Ideally alongside the LCVPs other “small boats” rushed forward with support: Some were direct artillery support vessels, others were larger LCMs and carried tanks. Despite the losses, LCVPs would make three or even four rotations during the day, bringing supplies and repatriating injured men in the first day until the beach head was fully secured. The next hours and days, they went on making the same, mostly bringing supplies on shore from the cavernous assault ships’s holds.

LCVPs on deck of an assault ship off Pavuvu Island
LCVPs on deck of an assault ship off Pavuvu Island and “resting place”, August 1944.

Wounded carried inside an LCVP. This top view also showed the interior, driver’s post and engine. Unknown location, but the LCVP next to it (top) seems to shows a camouflage and the one on the first plans looks also as it was camouflaged (lower right corner).

WW2 Operational History

The landing of Attu and Kiska, LCVPs carried on deck pulled over side with cranes. They were often those of the second wave, as it took more time. The davits boats were quicker to put at sea.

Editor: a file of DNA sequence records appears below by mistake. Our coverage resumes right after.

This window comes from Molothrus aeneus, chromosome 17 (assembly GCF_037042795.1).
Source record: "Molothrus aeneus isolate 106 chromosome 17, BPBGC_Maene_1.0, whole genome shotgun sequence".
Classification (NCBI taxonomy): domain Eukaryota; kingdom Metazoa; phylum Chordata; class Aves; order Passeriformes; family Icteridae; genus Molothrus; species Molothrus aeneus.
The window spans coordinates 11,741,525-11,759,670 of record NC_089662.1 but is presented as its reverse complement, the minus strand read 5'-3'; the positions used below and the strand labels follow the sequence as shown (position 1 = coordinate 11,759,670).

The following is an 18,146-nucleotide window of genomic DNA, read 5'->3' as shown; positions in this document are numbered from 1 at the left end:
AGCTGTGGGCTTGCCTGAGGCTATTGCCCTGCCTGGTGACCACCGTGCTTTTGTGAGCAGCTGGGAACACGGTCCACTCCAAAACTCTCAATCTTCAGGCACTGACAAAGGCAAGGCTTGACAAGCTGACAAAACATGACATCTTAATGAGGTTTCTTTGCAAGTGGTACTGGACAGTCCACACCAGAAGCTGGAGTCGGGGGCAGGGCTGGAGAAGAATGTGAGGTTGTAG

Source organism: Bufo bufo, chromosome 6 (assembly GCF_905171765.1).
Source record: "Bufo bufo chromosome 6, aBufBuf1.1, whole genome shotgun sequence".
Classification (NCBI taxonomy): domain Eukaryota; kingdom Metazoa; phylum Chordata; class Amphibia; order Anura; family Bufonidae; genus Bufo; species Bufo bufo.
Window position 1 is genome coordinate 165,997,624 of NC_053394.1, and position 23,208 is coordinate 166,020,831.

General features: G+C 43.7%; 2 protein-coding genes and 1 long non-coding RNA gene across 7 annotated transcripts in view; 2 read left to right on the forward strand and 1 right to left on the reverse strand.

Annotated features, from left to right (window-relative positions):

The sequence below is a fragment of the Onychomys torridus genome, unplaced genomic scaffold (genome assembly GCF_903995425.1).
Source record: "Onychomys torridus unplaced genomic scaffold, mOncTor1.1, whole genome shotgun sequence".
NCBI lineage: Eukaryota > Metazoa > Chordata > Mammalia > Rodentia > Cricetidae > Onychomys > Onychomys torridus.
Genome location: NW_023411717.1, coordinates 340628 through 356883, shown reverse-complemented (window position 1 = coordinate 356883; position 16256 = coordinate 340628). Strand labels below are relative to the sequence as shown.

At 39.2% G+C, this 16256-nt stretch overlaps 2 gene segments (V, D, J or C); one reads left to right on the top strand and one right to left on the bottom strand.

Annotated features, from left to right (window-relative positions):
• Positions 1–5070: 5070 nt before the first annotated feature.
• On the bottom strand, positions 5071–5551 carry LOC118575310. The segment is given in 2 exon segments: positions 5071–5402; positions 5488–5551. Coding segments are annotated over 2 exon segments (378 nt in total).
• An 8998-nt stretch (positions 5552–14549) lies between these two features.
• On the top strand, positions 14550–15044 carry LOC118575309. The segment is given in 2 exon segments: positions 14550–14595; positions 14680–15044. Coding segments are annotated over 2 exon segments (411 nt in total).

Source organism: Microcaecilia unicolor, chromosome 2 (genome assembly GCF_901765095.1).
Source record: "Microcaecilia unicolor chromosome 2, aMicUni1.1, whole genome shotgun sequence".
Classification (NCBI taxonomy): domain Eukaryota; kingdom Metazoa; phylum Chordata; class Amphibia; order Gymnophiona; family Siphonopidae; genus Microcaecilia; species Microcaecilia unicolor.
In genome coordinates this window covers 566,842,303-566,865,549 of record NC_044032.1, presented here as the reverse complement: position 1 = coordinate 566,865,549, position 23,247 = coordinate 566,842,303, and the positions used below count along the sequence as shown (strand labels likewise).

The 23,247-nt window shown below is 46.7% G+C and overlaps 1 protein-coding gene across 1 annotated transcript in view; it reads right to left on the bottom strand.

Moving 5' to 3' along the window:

23,000 LCVPs were built and the Higgins Boat participated in nearly every significant amphibious landing made by US forces throughout the war. In the European Theater, LCVPs were integral parts of the landing strategies in North Africa (Operation Torch), Sicily (Husky), Salerno and Anzio (the Italian Campaign), Normandy (Operation Overlord), southern France (Operation Dragoon) whereas in the Pacific, they saw action in the Solomons from late 1942, at Tarawa, Leyte and Luzon in the Philippines, Iwo Jima, and Okinawa. Riverine operations included some in the Netherlands and of course, the Crossing of the Rhine in the winter of 1945. In the Pacific, they were used for the Guadalcanal Campaign, Battle of Tarawa, Battle for Iwo Jima, and the Okinawa Campaign.